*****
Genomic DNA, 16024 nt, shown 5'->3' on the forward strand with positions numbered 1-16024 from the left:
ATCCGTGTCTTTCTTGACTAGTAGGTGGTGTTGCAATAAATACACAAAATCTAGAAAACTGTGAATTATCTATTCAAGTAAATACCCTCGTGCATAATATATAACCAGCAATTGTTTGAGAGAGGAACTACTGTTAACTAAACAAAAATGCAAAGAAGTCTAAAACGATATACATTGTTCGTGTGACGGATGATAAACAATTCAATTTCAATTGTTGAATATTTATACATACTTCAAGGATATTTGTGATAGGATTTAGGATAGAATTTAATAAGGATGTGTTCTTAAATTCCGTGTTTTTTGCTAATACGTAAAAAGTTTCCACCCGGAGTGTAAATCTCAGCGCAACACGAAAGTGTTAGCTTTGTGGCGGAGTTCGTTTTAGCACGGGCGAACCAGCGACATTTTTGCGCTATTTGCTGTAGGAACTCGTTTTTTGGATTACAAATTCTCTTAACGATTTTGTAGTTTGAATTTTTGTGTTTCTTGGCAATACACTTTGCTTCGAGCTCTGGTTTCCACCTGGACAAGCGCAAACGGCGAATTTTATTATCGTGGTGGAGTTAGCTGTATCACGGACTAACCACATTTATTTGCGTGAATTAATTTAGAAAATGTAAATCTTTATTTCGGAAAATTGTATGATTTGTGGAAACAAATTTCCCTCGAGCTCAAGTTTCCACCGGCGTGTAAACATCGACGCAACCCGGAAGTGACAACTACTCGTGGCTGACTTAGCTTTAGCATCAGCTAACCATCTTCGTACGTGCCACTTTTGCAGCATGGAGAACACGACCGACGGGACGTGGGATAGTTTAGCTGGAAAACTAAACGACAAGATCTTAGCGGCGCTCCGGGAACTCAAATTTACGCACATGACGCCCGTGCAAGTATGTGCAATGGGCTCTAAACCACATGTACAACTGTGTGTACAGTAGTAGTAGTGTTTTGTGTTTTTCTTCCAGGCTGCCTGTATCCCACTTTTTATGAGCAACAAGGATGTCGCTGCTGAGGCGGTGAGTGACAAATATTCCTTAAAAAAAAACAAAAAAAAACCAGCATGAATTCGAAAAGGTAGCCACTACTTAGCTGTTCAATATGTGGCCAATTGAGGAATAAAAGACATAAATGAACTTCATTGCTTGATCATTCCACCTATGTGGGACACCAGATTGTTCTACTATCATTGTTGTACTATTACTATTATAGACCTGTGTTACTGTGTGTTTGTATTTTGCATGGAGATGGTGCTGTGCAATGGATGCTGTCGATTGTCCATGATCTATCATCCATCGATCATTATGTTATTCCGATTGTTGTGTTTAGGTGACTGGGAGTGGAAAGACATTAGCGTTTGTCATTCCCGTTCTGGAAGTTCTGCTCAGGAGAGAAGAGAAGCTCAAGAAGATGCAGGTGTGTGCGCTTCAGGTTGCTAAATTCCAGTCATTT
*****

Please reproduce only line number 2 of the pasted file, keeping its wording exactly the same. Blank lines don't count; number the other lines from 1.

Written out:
ATCCGTGTCTTTCTTGACTAGTAGGTGGTGTTGCAATAAATACACAAAATCTAGAAAACTGTGAATTATCTATTCAAGTAAATACCCTCGTGCATAATATATAACCAGCAATTGTTTGAGAGAGGAACTACTGTTAACTAAACAAAAATGCAAAGAAGTCTAAAACGATATACATTGTTCGTGTGACGGATGATAAACAATTCAATTTCAATTGTTGAATATTTATACATACTTCAAGGATATTTGTGATAGGATTTAGGATAGAATTTAATAAGGATGTGTTCTTAAATTCCGTGTTTTTTGCTAATACGTAAAAAGTTTCCACCCGGAGTGTAAATCTCAGCGCAACACGAAAGTGTTAGCTTTGTGGCGGAGTTCGTTTTAGCACGGGCGAACCAGCGACATTTTTGCGCTATTTGCTGTAGGAACTCGTTTTTTGGATTACAAATTCTCTTAACGATTTTGTAGTTTGAATTTTTGTGTTTCTTGGCAATACACTTTGCTTCGAGCTCTGGTTTCCACCTGGACAAGCGCAAACGGCGAATTTTATTATCGTGGTGGAGTTAGCTGTATCACGGACTAACCACATTTATTTGCGTGAATTAATTTAGAAAATGTAAATCTTTATTTCGGAAAATTGTATGATTTGTGGAAACAAATTTCCCTCGAGCTCAAGTTTCCACCGGCGTGTAAACATCGACGCAACCCGGAAGTGACAACTACTCGTGGCTGACTTAGCTTTAGCATCAGCTAACCATCTTCGTACGTGCCACTTTTGCAGCATGGAGAACACGACCGACGGGACGTGGGATAGTTTAGCTGGAAAACTAAACGACAAGATCTTAGCGGCGCTCCGGGAACTCAAATTTACGCACATGACGCCCGTGCAAGTATGTGCAATGGGCTCTAAACCACATGTACAACTGTGTGTACAGTAGTAGTAGTGTTTTGTGTTTTTCTTCCAGGCTGCCTGTATCCCACTTTTTATGAGCAACAAGGATGTCGCTGCTGAGGCGGTGAGTGACAAATATTCCTTAAAAAAAAACAAAAAAAAACCAGCATGAATTCGAAAAGGTAGCCACTACTTAGCTGTTCAATATGTGGCCAATTGAGGAATAAAAGACATAAATGAACTTCATTGCTTGATCATTCCACCTATGTGGGACACCAGATTGTTCTACTATCATTGTTGTACTATTACTATTATAGACCTGTGTTACTGTGTGTTTGTATTTTGCATGGAGATGGTGCTGTGCAATGGATGCTGTCGATTGTCCATGATCTATCATCCATCGATCATTATGTTATTCCGATTGTTGTGTTTAGGTGACTGGGAGTGGAAAGACATTAGCGTTTGTCATTCCCGTTCTGGAAGTTCTGCTCAGGAGAGAAGAGAAGCTCAAGAAGATGCAGGTGTGTGCGCTTCAGGTTGCTAAATTCCAGTCATTT